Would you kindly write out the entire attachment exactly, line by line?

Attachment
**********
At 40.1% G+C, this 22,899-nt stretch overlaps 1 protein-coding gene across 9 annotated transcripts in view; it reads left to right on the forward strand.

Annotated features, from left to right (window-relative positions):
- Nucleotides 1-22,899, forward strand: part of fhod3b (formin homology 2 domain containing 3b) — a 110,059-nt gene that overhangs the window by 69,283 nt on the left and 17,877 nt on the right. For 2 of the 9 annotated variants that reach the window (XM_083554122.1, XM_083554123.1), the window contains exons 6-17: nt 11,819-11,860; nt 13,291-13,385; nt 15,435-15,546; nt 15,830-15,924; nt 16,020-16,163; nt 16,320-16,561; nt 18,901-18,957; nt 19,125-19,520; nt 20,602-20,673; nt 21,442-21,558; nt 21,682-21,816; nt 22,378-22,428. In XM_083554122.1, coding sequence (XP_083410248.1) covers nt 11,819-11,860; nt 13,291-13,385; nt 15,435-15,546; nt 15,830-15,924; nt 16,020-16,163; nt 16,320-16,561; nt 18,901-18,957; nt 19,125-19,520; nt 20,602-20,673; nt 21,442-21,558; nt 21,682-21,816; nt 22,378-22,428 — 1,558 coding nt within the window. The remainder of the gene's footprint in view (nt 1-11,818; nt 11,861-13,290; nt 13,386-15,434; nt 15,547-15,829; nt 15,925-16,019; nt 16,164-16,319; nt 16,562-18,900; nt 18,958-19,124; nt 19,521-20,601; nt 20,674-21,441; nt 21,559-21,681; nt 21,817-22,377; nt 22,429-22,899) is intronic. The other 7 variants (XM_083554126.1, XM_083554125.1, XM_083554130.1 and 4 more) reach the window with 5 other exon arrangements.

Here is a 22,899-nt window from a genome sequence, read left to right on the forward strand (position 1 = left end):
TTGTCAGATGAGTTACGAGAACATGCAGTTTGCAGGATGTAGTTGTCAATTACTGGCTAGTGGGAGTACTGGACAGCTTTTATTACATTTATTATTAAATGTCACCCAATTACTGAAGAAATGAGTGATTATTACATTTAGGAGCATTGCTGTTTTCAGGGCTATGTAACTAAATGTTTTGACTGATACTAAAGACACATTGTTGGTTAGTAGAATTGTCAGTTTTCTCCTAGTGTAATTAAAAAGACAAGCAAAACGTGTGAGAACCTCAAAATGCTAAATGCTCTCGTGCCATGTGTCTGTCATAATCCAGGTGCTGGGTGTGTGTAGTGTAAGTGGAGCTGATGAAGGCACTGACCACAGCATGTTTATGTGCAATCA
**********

At 40.1% G+C, this 22,899-nt stretch overlaps 1 protein-coding gene across 9 annotated transcripts in view; it reads left to right on the forward strand.

Annotated features, from left to right (window-relative positions):
- Nucleotides 1-22,899, forward strand: part of fhod3b (formin homology 2 domain containing 3b) — a 110,059-nt gene that overhangs the window by 69,283 nt on the left and 17,877 nt on the right. For 2 of the 9 annotated variants that reach the window (XM_083554122.1, XM_083554123.1), the window contains exons 6-17: nt 11,819-11,860; nt 13,291-13,385; nt 15,435-15,546; nt 15,830-15,924; nt 16,020-16,163; nt 16,320-16,561; nt 18,901-18,957; nt 19,125-19,520; nt 20,602-20,673; nt 21,442-21,558; nt 21,682-21,816; nt 22,378-22,428. In XM_083554122.1, coding sequence (XP_083410248.1) covers nt 11,819-11,860; nt 13,291-13,385; nt 15,435-15,546; nt 15,830-15,924; nt 16,020-16,163; nt 16,320-16,561; nt 18,901-18,957; nt 19,125-19,520; nt 20,602-20,673; nt 21,442-21,558; nt 21,682-21,816; nt 22,378-22,428 — 1,558 coding nt within the window. The remainder of the gene's footprint in view (nt 1-11,818; nt 11,861-13,290; nt 13,386-15,434; nt 15,547-15,829; nt 15,925-16,019; nt 16,164-16,319; nt 16,562-18,900; nt 18,958-19,124; nt 19,521-20,601; nt 20,674-21,441; nt 21,559-21,681; nt 21,817-22,377; nt 22,429-22,899) is intronic. The other 7 variants (XM_083554126.1, XM_083554125.1, XM_083554130.1 and 4 more) reach the window with 5 other exon arrangements.

Here is a 22,899-nt window from a genome sequence, read left to right on the forward strand (position 1 = left end):
TTGTCAGATGAGTTACGAGAACATGCAGTTTGCAGGATGTAGTTGTCAATTACTGGCTAGTGGGAGTACTGGACAGCTTTTATTACATTTATTATTAAATGTCACCCAATTACTGAAGAAATGAGTGATTATTACATTTAGGAGCATTGCTGTTTTCAGGGCTATGTAACTAAATGTTTTGACTGATACTAAAGACACATTGTTGGTTAGTAGAATTGTCAGTTTTCTCCTAGTGTAATTAAAAAGACAAGCAAAACGTGTGAGAACCTCAAAATGCTAAATGCTCTCGTGCCATGTGTCTGTCATAATCCAGGTGCTGGGTGTGTGTAGTGTAAGTGGAGCTGATGAAGGCACTGACCACAGCATGTTTATGTGCAATCA